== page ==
A major gift from Department of Energy (DOE) contractor UCOR has established the UCOR faculty fellowship in the University of Tennessee, Knoxville's College of Engineering. This gift meets Chancellor Jimmy G. Cheek's challenge to private supporters to help recruit and retain UT's most talented faculty. UCOR (URS |CH2M Oak Ridge LLC), the DOE's cleanup contractor for the Oak Ridge Reservation, is donating $250,000 toward the fellowship. The first recipient of the faculty fellow award is Jason Hayward, an assistant professor in the college's Department of Nuclear Engineering. Hayward is a top recipient of external research awards in the department, which is the ninth-ranked graduate program in the nation, according to US News and World Report. Leo Sain, UCOR's president and project manager, announced the fellowship on Friday, June 29, at the East Tennessee Economic Council meeting in Oak Ridge. Read more about the Chancellor's Challenge. (Posted 7/6/12)
The International Society of Automation has elected Dr. Belle Upadhyaya, Nuclear Engineering, to the distinguished grade of ISA Fellow. Awards will be presented at the 50th Annual ISA Honors & Awards Gala on Monday, Sept. 24, at the Rosen Centre Hotel in Orlando, Fla. (Posted 6/22/12)
Two UT Nuclear Engineering students have received the "Innovation in Fuel Cycle Research" award from the US Department of Energy, Office of Nuclear Energy, Fuel Cycle and Research and Development. Cole Gentry and Nathan George, PhD students in the UT Department of Nuclear Engineering each won an award for their research work in Fully Ceramic Micro-Encapsulated Fuel (FCM). Both of these students recently completed their Masters of Science Degree in nuclear engineering during the past year and are currently pursuing their doctorate degree under the supervision of Dr. G. Ivan Maldonado, Associate Professor at UT Nuclear Engineering. Their research on FCM fuel is conducted under collaboration with several Oak Ridge National Laboratory staff members; namely, Mr. Andrew Godfrey (also a UT NE distance education graduate student), Dr. Kurt Terrani, and Dr. Jess Gehin (Adjunct and Joint ORNL/UT Faculty). The award recognizes the research described in the following two articles published at the recent international meeting in physics of reactors held in Knoxville in the spring:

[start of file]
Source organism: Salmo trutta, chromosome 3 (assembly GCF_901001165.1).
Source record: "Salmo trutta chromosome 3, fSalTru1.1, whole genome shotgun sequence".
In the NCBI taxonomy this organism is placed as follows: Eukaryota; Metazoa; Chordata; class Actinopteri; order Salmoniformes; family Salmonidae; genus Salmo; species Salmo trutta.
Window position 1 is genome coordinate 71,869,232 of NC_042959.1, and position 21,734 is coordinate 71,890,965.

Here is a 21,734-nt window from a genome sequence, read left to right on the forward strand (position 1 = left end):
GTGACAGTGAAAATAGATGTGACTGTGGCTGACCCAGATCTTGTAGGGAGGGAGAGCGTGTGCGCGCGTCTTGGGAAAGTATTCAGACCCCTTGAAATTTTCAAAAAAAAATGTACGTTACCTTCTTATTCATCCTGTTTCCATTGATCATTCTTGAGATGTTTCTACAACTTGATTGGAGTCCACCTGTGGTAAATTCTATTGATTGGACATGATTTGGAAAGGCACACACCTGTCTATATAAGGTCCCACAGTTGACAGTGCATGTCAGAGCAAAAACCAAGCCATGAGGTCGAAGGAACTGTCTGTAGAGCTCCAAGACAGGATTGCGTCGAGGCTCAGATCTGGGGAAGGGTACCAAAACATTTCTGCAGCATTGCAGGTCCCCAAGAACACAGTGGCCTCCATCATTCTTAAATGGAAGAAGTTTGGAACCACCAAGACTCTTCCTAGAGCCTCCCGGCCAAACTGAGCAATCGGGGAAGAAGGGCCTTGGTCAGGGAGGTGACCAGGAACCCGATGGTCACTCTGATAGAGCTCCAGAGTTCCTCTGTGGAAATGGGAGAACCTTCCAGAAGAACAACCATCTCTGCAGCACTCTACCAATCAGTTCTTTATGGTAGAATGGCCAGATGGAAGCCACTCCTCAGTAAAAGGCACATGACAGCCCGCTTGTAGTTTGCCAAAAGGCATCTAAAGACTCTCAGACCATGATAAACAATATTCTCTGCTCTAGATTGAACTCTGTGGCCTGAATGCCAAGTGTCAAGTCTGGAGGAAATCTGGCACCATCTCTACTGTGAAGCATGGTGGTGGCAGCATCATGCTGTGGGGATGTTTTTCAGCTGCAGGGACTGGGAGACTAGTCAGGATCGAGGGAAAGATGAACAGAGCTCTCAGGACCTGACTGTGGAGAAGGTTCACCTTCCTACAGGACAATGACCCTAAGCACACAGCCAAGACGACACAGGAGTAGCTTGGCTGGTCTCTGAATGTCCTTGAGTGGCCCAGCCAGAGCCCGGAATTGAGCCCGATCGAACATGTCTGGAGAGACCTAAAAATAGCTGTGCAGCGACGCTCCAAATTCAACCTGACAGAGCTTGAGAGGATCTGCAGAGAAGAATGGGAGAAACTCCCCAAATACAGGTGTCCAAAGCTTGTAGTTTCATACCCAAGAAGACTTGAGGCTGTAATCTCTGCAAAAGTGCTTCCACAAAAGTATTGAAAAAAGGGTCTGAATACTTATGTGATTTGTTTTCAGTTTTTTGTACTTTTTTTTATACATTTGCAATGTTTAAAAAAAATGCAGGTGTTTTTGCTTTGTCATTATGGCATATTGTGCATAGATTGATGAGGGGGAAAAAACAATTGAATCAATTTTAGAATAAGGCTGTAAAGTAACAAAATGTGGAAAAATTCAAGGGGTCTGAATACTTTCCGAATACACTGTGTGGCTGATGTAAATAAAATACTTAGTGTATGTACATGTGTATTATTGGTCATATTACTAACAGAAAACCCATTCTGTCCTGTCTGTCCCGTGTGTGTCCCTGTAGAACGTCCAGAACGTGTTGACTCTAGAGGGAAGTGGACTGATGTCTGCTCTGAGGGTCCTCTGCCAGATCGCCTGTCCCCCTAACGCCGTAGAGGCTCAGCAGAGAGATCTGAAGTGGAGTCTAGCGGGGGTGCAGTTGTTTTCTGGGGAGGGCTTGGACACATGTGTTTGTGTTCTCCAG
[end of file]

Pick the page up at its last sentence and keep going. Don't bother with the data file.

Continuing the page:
- C. Gentry, G.I. Maldonado, A. Godfrey, K. Terrani, J. Gehin, "Application of Fully Ceramic Microencapsulated Fuel for Transuranic Waste Recycling in PWRs," PHYSOR 2012 – Advances in Reactor Physics – Linking Research, Industry and Education, Knoxville, TN, April 15-20, 2012, on CD ROM (#317).
- N. George, G.I. Maldonado, K. Terrani, A. Godfrey, J. Gehin, "Uranium-Based Fully Ceramic Microencapsulated Fuel for PWRs," PHYSOR 2012 – Advances in Reactor Physics – Linking Research, Industry and Education, Knoxville, TN, April 15-20, 2012, on CD ROM (#380)
This is the third annual Innovations in Fuel Cycle Research awards competition for students sponsored by the Office of Fuel Cycle Technologies of the U.S. Department of Energy. The program is designed to: award graduate and undergraduate students for innovative fuel-cycle-relevant research publications, and demonstrate the Office of Fuel Cycle Technologies' commitment to higher education in fuel-cycle-relevant disciplines. In addition to cash prizes, the top-ranked prize winners will present in a special session of the 2012 American Nuclear Society Winter Meeting (San Diego, CA, November 11-15, 2012). Additionally, some participants will be invited to participate in anInnovators' Forum, a forum designed around innovative thinking techniques and engaging students in advancing innovations in fuel cycle research. Both events offer compensation for allowable travel expenses of the students awarded. (Posted 6/22/2012)
HALL EXAMINES FUTURE NEEDS IN NUCLEAR AND RADIOCHEMISTRY
Professor Howard Hall, Department of Nuclear Engineering and the UT Institute for Nuclear Security, served on the "Committee on Assuring a Future U.S.-Based Nuclear Chemistry Expertise," under the Board on Chemical Sciences and Technology in the Division on Earth and Life Studies of the National Research Council. The committee looked at the ability of the United States to meet future nuclear and radiochemistry needs. It found that, while demand for nuclear and radiochemistry experts will not decrease, many of the current experts are approaching retirement age and the number of students opting for careers in these fields has decreased dramatically. The report offers recommendations for actions to avoid a shortage of personnel in the future. Download the full report here. (Posted 6/8/12.)
UT will receive $360,000 in Nuclear Energy University Programs funds from a collaboration of Associate Professor of Nuclear Engineering Ivan Maldonado on the Georgia Tech-led project "Fuel Core Design Options to Overcome the Heavy Metal Loading Limit and Improve Performance and Safety of Liquid Salt Cooled Reactors." Maldonado and his colleagues will examine new options for fuel and core designs in liquid salt-cooled reactors. They hope to develop a new, safer, and more efficient design. (Posted 5/29/12)